Malignant pleural mesothelioma is a type of cancer that develops from the thin layer of tissue that covers many of the body’s internal organs.
Mesothelioma is a difficult disease to study on a global scale for many reasons. Yet, there has been tremendous progress in mesothelioma research over the last decade.
However, current cancer guidelines are fragmented. An editorial in the Annals of Oncology recommends that new guidelines need to focus on both global and gender perspectives.
Shifting Timeframes Make it Difficult to Study Mesothelioma
Cases of mesothelioma are rising in some countries and falling in others. This makes it difficult to study the disease on a global level. There are a few different reasons for this global variation.
First, different countries implemented asbestos bans at different times. Although asbestos use has mostly been banned, mining to export asbestos continues in developing economies. This means that mesothelioma is still an active developing disease in some countries. While others are working hard to eliminate the disease permanently.
Second, it takes a very long time from asbestos exposure to the diagnosis of mesothelioma. The long period between exposure to mesothelioma presentation can be up to four decades. This timeframe also makes it hard to study the disease.
These two different factors make it tricky for doctors to study the disease. It also helps to explain why the number of mesothelioma cases is different across the globe.
The Value and Creation of Standard Cancer Care Guidelines
Cancer care guidelines provide doctors with evidence-based decision-making. These guidelines provide recommendations for diagnosis, treatment, and follow-up care.
Guidelines give recommendations based on good practice and the most recent scientific evidence. They provide the best diagnostic methods. And they help doctors choose the best combination of therapies.
New data related to mesothelioma care are always being published. The number of mesothelioma clinical trials has risen lately. This means more and more doctors are studying the disease.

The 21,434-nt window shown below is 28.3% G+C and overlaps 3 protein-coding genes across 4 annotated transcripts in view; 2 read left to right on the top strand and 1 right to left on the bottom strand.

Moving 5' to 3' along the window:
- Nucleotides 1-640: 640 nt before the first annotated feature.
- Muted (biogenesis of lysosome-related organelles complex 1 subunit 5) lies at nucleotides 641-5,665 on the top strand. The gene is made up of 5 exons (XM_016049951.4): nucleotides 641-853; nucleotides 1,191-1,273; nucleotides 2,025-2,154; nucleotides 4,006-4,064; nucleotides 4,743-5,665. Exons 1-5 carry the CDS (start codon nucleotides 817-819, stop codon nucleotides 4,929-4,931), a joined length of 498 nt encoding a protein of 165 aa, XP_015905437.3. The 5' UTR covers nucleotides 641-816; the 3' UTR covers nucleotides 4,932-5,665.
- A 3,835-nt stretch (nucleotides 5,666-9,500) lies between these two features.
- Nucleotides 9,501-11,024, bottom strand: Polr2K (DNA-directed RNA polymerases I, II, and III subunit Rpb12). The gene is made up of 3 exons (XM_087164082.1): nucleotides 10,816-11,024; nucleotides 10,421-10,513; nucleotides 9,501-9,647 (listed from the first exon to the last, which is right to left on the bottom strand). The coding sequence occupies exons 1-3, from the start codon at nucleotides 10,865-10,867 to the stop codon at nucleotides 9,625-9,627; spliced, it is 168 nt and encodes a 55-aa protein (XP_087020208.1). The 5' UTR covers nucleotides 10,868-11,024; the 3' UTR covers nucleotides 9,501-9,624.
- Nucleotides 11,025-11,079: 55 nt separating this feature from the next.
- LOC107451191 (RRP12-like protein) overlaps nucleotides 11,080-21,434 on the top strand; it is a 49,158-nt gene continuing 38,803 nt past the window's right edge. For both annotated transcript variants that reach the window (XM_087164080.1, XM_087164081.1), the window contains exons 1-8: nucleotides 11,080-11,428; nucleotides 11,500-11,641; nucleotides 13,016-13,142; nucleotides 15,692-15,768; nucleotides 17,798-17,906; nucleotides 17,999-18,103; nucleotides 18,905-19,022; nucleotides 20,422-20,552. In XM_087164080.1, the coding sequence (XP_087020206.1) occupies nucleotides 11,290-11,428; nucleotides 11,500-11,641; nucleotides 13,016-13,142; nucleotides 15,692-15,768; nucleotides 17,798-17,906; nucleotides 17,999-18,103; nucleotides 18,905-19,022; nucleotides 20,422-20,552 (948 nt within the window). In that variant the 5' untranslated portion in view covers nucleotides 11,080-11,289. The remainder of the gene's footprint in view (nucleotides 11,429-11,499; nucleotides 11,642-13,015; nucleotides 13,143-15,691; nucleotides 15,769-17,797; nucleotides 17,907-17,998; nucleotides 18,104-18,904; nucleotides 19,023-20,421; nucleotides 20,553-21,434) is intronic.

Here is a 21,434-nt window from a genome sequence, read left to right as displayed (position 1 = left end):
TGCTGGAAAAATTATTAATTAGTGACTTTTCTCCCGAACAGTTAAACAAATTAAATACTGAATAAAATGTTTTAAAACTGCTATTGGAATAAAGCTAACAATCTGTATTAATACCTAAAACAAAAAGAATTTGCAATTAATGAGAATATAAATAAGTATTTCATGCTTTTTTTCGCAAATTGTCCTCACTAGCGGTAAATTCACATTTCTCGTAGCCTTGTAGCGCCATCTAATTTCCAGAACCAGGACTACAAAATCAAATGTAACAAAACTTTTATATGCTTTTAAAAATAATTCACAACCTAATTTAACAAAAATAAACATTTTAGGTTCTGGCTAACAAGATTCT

These cancer guidelines also help to understand maintenance therapy and personalized treatment options.
When guidelines are created, they use specific and universal standards. These standards are both the level of evidence and the ESMO-Magnitude of Clinical Benefit Scale (MCBS). This helps doctors judge the value of the recommendations in a standardized way.
Are the Current Cancer Guidelines Outdated?
The last standardized cancer guidelines were published in 2015. Since that time, new treatments have been found and new data has been published. Doctors have learned more about the disease. Despite the difficult timeframes and number of cases, we are making progress.
There have been meaningful improvements in mesothelioma treatment strategies. And yet, the cancer guidelines have not yet been updated.
One of the goals of guidelines is to give care recommendations according to scientific evidence. But sometimes evidence and recommendations are not aligned with daily clinical practice. This is especially true when guidelines are trying to address different countries.
Europe’s Beating Cancer Plan for 2022: Global and Gender Perspectives
One movement coming out of Europe shows hope. There is a new 2022 Beating Cancer Plan in Europe. This will include a legislative proposal to further reduce workers’ exposure to asbestos.
This policy would lead to the reduction of mesothelioma in males. But it is unlikely that women would get the same benefit because of the focus on workers. An editorial in the Annals of Oncology recommends that legislation needs to focus not only on workers. New laws should focus also on environmental and familial asbestos exposure.
There is now a call to action in the medical community for new cancer guidelines. These new guidelines need to focus on both global and gender perspectives.
Remon, J., Hendriks, L. E. L., & Bironzo, P. (2022). Malignant pleural mesothelioma: new guidelines make us stronger for defeating this disease. Annals of Oncology, 33(2), 123-125. https://doi.org/10.1016/j.annonc.2021.11.019